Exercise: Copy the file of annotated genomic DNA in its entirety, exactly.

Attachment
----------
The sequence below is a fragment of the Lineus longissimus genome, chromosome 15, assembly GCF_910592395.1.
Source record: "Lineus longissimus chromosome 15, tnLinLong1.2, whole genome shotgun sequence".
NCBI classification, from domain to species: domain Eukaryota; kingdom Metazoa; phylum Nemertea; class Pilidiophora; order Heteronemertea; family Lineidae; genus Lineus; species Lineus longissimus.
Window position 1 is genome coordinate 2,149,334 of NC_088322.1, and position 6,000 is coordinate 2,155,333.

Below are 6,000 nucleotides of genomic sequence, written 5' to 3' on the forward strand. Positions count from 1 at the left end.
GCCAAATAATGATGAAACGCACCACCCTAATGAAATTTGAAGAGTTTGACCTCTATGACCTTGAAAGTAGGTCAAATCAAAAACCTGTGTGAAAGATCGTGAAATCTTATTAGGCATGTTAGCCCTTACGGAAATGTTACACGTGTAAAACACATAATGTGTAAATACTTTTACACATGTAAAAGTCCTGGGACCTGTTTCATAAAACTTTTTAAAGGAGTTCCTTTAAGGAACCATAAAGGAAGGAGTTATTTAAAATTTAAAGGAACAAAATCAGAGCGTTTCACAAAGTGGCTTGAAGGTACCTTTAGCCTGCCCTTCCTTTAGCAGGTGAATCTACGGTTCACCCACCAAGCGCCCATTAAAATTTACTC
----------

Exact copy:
The sequence below is a fragment of the Lineus longissimus genome, chromosome 15, assembly GCF_910592395.1.
Source record: "Lineus longissimus chromosome 15, tnLinLong1.2, whole genome shotgun sequence".
NCBI classification, from domain to species: domain Eukaryota; kingdom Metazoa; phylum Nemertea; class Pilidiophora; order Heteronemertea; family Lineidae; genus Lineus; species Lineus longissimus.
Window position 1 is genome coordinate 2,149,334 of NC_088322.1, and position 6,000 is coordinate 2,155,333.

Below are 6,000 nucleotides of genomic sequence, written 5' to 3' on the forward strand. Positions count from 1 at the left end.
GCCAAATAATGATGAAACGCACCACCCTAATGAAATTTGAAGAGTTTGACCTCTATGACCTTGAAAGTAGGTCAAATCAAAAACCTGTGTGAAAGATCGTGAAATCTTATTAGGCATGTTAGCCCTTACGGAAATGTTACACGTGTAAAACACATAATGTGTAAATACTTTTACACATGTAAAAGTCCTGGGACCTGTTTCATAAAACTTTTTAAAGGAGTTCCTTTAAGGAACCATAAAGGAAGGAGTTATTTAAAATTTAAAGGAACAAAATCAGAGCGTTTCACAAAGTGGCTTGAAGGTACCTTTAGCCTGCCCTTCCTTTAGCAGGTGAATCTACGGTTCACCCACCAAGCGCCCATTAAAATTTACTC